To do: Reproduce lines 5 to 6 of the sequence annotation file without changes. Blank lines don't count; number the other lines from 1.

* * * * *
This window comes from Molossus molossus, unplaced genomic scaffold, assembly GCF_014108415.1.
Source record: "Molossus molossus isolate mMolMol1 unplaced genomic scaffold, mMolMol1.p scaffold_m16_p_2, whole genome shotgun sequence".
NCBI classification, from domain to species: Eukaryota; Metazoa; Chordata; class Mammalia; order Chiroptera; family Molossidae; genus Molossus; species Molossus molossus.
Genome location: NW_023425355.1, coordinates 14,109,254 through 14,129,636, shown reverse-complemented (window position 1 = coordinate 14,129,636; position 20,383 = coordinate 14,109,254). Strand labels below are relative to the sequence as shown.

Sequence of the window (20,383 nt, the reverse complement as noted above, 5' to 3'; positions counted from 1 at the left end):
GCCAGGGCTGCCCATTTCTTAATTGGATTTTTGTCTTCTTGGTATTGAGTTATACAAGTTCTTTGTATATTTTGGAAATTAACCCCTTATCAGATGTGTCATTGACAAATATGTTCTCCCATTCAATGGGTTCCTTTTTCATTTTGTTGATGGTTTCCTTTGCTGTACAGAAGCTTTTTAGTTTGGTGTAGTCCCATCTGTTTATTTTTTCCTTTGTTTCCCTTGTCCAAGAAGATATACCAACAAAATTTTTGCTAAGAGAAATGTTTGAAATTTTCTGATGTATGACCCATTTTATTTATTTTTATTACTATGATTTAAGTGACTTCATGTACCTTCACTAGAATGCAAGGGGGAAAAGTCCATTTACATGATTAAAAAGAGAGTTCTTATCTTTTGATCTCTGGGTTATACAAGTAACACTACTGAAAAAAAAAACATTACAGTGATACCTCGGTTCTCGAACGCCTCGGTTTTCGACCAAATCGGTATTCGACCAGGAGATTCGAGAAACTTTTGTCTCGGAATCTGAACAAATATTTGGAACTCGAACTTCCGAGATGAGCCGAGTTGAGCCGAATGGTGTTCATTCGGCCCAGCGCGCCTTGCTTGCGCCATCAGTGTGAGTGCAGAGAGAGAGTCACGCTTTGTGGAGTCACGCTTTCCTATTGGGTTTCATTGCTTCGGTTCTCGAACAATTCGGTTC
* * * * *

Sequence of the window (20,383 nt, the reverse complement as noted above, 5' to 3'; positions counted from 1 at the left end):
GCCAGGGCTGCCCATTTCTTAATTGGATTTTTGTCTTCTTGGTATTGAGTTATACAAGTTCTTTGTATATTTTGGAAATTAACCCCTTATCAGATGTGTCATTGACAAATATGTTCTCCCATTCAATGGGTTCCTTTTTCATTTTGTTGATGGTTTCCTTTGCTGTACAGAAGCTTTTTAGTTTGGTGTAGTCCCATCTGTTTATTTTTTCCTTTGTTTCCCTTGTCCAAGAAGATATACCAACAAAATTTTTGCTAAGAGAAATGTTTGAAATTTTCTGATGTATGACCCATTTTATTTATTTTTATTACTATGATTTAAGTGACTTCATGTACCTTCACTAGAATGCAAGGGGGAAAAGTCCATTTACATGATTAAAAAGAGAGTTCTTATCTTTTGATCTCTGGGTTATACAAGTAACACTACTGAAAAAAAAAACATTACAGTGATACCTCGGTTCTCGAACGCCTCGGTTTTCGACCAAATCGGTATTCGACCAGGAGATTCGAGAAACTTTTGTCTCGGAATCTGAACAAATATTTGGAACTCGAACTTCCGAGATGAGCCGAGTTGAGCCGAATGGTGTTCATTCGGCCCAGCGCGCCTTGCTTGCGCCATCAGTGTGAGTGCAGAGAGAGAGTCACGCTTTGTGGAGTCACGCTTTCCTATTGGGTTTCATTGCTTCGGTTCTCGAACAATTCGGTTC